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criminal damages? The account could demonstrate that the probabilities used might have been wrong but the company was at least looking at the problem in a proactive manner. 8. Under what conditions could you see a cost of quality (COQ) system working? What are the key enablers of such a system if attempted in your organization? Discuss the arguments you would use to start or “kill” a COQ system. The key factors are: • Support of top management • Ownership of the accounts by line departments • Establishment of goals • Work on the largest accounts first - concentrate your resources • Use as a directional instrument • Make the accounts measure incidents and not fixed costs The student should identify the enablers present out of those given above. Key factors for a COQ system are: • Provides a common basis for determining where the largest ($) problems are occurring • Costs are spread across various departments • Cost avoidance is not currently included in budget system Key factors against a COQ system include: • Not all costs go to the bottom line immediately • If we know there are failures, why not fix them and not bother with costing them out • It takes time 9. What are the major differences between a COQ system as presented in the case and an ActivityBased costing (ABC) system? What are the similarities? The major difference between a COQ and ABC system is a COQ system will provide a failure cost for specific incidents. An ABC system will provide a cost for all incidents but not any cost avoidance costs. The major similarity is that they both allocate dollars to a variety of incidents that provide management the information necessary to work on the largest costs first.

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Teaching Strategies for Articles 16-1: “GE Takes Six Sigma Beyond the Bottom Line” by G. T. Lucier and S. Seshadri, Strategic Finance (May 2001), pp. 40-46. This article reports the success of GE Medical Systems Inc.'s Six Sigma effort. It describes the training programs for employees in statistical process control and s Services and information offered by the Web site of the company to support the quality improvement efforts of more than 300,000 employees worldwide. Discussion Questions: 1. What is a Six Sigma approach? Sigma is the Greek letter used in statistics to denote standard deviation. Six Sigma means that the chance of a certain event, in this case it refers to defects, to occur is in a region beyond six standard deviations. The chance of occurrence is 3.4 per million. 2. Describe the processes that GE uses to implement its Six Sigma program. GE uses acronym DMAIC to describe its Six Sigma approach: Define – Define problems related to the business or critical factors to customer satisfaction. Measure – Establish base-level measures of defects inherent in the current process. Analyze – Explore underlying reasons for defects. Improve – Seek the optimal solution to reduce or eliminate defects, develop and test a plan of action for implementing and confirming the solution. Control – Implement ongoing measures to keep the problem from recurring. 3. What are black belts? What roles black belts play in GE’s Six Sigma program? Black belts are team leaders of small teams implementing/executing the Six Sigma methodology. They act as technical and cultural change agents for quality.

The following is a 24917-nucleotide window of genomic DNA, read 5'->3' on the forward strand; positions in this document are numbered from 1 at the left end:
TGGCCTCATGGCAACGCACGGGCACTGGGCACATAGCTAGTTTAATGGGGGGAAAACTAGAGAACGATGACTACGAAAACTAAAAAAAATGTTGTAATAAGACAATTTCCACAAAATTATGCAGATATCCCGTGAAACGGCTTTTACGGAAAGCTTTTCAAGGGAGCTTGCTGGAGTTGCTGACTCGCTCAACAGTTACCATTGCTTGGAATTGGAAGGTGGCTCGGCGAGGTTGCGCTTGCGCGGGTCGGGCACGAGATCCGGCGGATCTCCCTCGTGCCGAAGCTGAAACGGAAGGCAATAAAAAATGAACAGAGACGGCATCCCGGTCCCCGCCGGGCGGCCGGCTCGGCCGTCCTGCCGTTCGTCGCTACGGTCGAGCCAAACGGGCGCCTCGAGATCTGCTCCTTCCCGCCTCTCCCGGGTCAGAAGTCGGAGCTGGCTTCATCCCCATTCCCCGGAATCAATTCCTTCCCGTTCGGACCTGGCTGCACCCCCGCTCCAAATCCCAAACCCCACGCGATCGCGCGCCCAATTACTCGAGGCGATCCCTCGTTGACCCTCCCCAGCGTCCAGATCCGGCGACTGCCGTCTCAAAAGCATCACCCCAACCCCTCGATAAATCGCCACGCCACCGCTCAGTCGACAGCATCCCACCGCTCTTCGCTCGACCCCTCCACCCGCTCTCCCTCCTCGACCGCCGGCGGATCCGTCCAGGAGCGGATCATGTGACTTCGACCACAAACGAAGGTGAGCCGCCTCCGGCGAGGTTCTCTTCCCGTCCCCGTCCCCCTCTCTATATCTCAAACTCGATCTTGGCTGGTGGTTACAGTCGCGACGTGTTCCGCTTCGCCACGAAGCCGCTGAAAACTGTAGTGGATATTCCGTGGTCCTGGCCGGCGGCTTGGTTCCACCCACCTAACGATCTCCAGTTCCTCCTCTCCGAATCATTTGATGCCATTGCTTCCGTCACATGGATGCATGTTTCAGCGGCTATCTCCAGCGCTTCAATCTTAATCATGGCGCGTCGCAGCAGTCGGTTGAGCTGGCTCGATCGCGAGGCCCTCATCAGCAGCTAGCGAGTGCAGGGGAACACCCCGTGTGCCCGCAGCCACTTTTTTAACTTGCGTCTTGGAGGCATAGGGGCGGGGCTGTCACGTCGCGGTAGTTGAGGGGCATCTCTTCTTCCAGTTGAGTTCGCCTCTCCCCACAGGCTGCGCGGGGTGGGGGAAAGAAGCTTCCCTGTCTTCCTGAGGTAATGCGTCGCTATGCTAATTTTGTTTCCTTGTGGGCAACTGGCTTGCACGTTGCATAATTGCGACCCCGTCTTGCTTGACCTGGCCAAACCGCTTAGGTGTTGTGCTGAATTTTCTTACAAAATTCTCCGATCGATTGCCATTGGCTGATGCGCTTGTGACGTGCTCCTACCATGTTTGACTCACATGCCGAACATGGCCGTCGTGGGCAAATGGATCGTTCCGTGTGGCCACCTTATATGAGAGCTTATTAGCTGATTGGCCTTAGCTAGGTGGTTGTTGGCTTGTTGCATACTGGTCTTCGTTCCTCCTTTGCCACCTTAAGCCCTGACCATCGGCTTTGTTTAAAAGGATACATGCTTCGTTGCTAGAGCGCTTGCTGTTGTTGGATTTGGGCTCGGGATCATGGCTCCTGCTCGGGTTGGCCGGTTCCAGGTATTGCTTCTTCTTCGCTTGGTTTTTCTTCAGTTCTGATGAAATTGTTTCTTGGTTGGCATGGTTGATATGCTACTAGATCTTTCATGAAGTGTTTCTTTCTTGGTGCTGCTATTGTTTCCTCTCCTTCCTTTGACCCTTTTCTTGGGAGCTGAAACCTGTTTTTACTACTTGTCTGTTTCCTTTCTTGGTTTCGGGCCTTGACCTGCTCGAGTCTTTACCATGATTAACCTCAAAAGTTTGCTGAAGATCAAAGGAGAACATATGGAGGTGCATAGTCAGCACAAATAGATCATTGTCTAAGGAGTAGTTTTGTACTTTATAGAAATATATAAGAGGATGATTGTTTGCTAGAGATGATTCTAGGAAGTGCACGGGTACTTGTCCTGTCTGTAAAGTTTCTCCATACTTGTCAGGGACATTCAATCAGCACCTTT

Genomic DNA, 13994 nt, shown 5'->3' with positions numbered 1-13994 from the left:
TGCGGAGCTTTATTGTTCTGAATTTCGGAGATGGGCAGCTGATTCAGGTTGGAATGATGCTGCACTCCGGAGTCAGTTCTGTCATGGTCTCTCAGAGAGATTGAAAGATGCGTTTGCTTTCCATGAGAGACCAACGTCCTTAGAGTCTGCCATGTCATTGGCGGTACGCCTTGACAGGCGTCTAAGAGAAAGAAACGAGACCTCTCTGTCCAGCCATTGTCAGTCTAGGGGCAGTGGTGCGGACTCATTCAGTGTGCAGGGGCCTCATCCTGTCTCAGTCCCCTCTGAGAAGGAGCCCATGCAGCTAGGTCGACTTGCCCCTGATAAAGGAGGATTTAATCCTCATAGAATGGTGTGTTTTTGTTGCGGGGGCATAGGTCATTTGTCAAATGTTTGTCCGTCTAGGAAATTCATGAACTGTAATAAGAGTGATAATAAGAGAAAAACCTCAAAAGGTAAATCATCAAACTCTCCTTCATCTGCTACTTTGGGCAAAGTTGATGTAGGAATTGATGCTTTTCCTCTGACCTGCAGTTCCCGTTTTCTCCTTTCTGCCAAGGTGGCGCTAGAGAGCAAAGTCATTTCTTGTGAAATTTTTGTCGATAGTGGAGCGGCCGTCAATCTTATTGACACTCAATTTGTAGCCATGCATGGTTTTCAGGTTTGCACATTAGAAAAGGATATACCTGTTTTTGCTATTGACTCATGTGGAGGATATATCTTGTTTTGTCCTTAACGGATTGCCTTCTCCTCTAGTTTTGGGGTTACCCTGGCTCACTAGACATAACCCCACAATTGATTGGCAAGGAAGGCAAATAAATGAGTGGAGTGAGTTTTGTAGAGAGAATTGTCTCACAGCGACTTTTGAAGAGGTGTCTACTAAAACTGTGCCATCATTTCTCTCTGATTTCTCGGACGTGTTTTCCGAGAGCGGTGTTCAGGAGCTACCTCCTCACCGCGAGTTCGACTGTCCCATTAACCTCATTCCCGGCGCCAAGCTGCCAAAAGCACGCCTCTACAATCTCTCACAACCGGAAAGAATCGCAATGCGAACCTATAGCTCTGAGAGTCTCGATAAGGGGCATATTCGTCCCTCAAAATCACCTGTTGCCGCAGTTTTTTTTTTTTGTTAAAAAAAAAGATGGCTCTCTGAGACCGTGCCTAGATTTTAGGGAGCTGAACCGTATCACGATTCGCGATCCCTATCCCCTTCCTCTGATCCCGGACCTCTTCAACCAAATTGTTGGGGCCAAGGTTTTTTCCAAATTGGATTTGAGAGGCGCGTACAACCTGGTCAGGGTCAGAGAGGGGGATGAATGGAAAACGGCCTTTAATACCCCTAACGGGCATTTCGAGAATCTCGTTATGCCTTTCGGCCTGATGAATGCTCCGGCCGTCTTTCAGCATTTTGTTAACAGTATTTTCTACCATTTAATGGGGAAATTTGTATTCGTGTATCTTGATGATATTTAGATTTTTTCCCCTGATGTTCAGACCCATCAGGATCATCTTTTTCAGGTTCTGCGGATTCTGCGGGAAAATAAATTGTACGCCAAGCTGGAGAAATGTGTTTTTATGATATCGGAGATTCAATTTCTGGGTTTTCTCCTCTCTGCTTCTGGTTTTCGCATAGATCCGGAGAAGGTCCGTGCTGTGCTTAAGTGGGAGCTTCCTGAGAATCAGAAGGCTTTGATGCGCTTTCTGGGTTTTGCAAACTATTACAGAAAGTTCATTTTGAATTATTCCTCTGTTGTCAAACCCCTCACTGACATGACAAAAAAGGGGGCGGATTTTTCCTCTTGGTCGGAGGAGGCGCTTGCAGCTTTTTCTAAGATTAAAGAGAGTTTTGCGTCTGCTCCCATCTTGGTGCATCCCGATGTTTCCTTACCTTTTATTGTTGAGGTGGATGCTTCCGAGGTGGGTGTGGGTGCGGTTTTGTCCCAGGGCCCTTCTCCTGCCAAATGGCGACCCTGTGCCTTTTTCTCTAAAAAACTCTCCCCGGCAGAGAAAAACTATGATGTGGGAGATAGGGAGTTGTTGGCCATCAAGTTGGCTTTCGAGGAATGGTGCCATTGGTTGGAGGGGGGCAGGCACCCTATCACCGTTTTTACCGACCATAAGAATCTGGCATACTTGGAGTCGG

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16-2: “Accounting for Quality with Nonfinancial Measures: A Simple No-Cost Program for the Small Company” by R. C. Kettering, Management Accounting Quarterly (Spring 2001), pp. 14-19. The author of this article argues that, to improve product/service quality, even small companies can develop and use nonfinancial, low-cost data to improve performance and customer satisfaction. Discussion Questions: 1. In terms of a Cost of Quality (COQ) framework for managing and controlling quality costs, distinguish between cost of conformance and cost of non-conformance. Into what subdivisions can each of these two broad categories of quality-related costs be made? What is the definition of each of the four categories of quality cost in a typical COQ report? Cost of conformance = Prevention Costs + Appraisal Costs; Cost of Nonconformace = Failure Costs (Internal Failure Costs + External Failure Costs). As the authors of this article point out, the former costs are associated with the achievement of quality, while the latter costs are associated with nonachievement of quality of the organization’s output (service or product). Alternatively, one can view conformance costs as those costs incurred to make sure the product or service is right the first time; nonconformance costs, on the other hand, are incurred to correct a problem or quality defect. Breakdown of conformance costs: 